The two other players Washington uses off the bench are frontcourt guys. JC transfer Akeem Rollins averages more minutes off the bench than the starter Jensen. He is 6-7 and about 200 pounds, and is Washington's quickness option over Jensen's bulk. He and Jones will be called on to stop both T.J. Cummings and Trevor Ariza, and present some formidable potential defense. Anthony Washington, a sophomore center who is 6-9 and 245-lbs., provides some muscle off the bench. He contributed good minutes against USC, using his width effectively to score inside.
After slow-down deliberate, defensive-minded Washington State on Thursday, Washington, thankfully, is a great deal like Oregon – they like to push the ball up the court, and try to get points from its quick guards in transition. They don't shoot the ball near as well but try to take the ball to the hoop more aggressively. Defensively, they're similar (very thankfully), but even worse, giving up the most points per game in the conference, close to 80. Washington makes Oregon look disciplined defensively, and the Huskies are particularly slack defensively in the paint.
UCLA will probably have to lean heavily on Cummings to be a low-block offensive threat, and hopefully Michael Fey can provide more touches down low against the Huskies. Fey is slumping some in the last couple of games. He has to rebound better if he's going to keep minutes away from Ryan Hollins, getting only 1 total rebound in his last two games.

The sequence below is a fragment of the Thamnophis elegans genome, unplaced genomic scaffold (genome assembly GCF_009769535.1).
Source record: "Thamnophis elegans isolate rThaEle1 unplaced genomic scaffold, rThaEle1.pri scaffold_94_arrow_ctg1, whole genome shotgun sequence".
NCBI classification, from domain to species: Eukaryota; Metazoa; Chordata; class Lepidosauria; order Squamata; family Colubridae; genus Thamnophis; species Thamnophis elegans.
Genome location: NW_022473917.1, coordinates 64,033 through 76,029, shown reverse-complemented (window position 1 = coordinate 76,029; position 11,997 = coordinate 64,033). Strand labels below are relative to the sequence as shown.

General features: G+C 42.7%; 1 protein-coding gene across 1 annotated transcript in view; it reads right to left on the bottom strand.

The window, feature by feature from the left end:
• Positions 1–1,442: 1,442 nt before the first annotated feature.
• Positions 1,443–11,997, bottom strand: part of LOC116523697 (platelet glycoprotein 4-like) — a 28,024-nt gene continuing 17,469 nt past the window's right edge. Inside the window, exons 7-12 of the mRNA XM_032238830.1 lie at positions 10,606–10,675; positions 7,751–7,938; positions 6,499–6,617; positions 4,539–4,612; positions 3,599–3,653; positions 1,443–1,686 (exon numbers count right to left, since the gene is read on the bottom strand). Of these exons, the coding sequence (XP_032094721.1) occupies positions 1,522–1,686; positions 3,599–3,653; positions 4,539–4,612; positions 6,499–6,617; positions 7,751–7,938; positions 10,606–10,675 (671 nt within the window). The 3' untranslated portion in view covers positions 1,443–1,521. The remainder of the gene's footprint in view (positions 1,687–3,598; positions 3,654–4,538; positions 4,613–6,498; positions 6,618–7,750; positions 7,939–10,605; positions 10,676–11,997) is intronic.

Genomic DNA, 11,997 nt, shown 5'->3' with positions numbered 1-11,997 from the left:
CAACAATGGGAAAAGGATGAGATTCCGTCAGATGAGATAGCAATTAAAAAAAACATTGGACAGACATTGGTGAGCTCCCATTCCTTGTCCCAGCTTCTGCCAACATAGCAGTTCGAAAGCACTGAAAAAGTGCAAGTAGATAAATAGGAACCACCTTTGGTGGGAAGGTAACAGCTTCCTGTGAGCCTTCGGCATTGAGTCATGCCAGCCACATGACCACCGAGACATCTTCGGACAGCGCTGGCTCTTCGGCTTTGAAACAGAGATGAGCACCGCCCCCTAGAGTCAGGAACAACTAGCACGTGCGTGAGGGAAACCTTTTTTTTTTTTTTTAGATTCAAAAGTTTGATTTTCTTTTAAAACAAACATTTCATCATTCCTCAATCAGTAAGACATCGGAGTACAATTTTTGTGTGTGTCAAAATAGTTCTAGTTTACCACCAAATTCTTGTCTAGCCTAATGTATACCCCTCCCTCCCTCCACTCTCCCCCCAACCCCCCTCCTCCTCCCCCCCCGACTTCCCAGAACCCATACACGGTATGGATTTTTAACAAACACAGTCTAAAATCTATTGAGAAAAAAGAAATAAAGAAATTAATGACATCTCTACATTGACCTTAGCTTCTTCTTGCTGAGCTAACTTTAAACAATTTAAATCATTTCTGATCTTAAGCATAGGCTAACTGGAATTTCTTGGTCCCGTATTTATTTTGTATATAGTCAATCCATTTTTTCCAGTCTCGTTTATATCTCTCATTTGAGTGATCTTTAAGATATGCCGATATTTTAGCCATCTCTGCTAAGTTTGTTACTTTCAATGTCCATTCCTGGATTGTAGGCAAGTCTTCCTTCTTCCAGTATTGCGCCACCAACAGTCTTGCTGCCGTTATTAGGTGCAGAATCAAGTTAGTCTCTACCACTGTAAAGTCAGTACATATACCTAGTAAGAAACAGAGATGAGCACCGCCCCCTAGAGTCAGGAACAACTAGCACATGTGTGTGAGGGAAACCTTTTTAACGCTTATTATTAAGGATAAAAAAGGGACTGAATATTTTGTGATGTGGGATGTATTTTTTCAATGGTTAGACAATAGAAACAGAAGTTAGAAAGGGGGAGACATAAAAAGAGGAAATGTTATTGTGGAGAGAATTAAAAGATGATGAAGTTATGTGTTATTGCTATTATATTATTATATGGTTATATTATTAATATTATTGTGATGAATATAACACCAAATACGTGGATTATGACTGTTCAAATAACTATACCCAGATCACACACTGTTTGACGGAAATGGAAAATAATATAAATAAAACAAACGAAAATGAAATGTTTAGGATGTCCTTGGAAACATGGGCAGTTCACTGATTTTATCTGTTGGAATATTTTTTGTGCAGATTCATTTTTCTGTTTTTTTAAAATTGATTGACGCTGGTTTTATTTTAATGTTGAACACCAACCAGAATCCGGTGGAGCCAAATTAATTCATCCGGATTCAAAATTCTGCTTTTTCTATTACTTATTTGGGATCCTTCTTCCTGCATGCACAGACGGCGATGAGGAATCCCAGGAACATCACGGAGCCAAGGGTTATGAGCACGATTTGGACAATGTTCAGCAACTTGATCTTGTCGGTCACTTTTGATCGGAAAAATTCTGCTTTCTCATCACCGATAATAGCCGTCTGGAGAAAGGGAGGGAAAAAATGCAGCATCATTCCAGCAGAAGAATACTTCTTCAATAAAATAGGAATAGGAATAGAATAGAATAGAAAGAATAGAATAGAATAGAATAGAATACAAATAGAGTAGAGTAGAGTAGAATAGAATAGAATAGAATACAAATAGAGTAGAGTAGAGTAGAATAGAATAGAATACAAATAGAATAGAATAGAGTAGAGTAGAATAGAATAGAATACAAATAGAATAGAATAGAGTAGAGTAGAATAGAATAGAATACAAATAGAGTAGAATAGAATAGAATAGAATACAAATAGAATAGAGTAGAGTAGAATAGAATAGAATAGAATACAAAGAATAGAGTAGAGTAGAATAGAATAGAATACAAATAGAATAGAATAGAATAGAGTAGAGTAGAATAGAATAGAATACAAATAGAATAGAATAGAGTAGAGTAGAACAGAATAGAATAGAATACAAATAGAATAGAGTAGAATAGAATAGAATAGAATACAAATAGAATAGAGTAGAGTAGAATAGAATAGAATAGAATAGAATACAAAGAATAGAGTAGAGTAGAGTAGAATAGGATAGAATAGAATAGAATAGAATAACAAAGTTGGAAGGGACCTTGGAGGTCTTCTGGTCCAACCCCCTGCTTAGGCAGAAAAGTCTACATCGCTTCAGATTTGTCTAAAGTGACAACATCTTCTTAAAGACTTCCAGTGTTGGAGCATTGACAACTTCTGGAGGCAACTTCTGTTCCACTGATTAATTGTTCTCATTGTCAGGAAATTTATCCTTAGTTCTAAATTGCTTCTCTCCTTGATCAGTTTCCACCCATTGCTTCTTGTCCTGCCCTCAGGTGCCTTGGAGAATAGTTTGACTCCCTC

UCLA now has proven it's a very good defensive ballclub, and could be the best that Washington has faced yet this season. Washington is averaging 78 points a game and employs the theory of trying to outscore its opponents. It faces a UCLA team that uses the exact opposite strategy to success, beating opponents through defense. So far UCLA is 7-3 and Washington is 5-6, which says quite a bit about the opposing philosophies. Washington's offense will tend to sputter against UCLA's defense, and UCLA's offense should look a little more like it did against Oregon. Again, you have to shave off some points because of UCLA being on the road, with some fatigue setting in from traveling in poor weather conditions. It's probably worth some points that Washington will be fired up to get its first Pac-10 win, with pressure on Romar. But the game could very well be similar to the Oregon game, and probably just about as close in the end, compensating that Washington isn't near as good as Oregon but also the point-shaving elements. As stated, though, this is a very dangerous game for the Bruins, and they need to bring a solid effort, especially defensively, against the Huskies.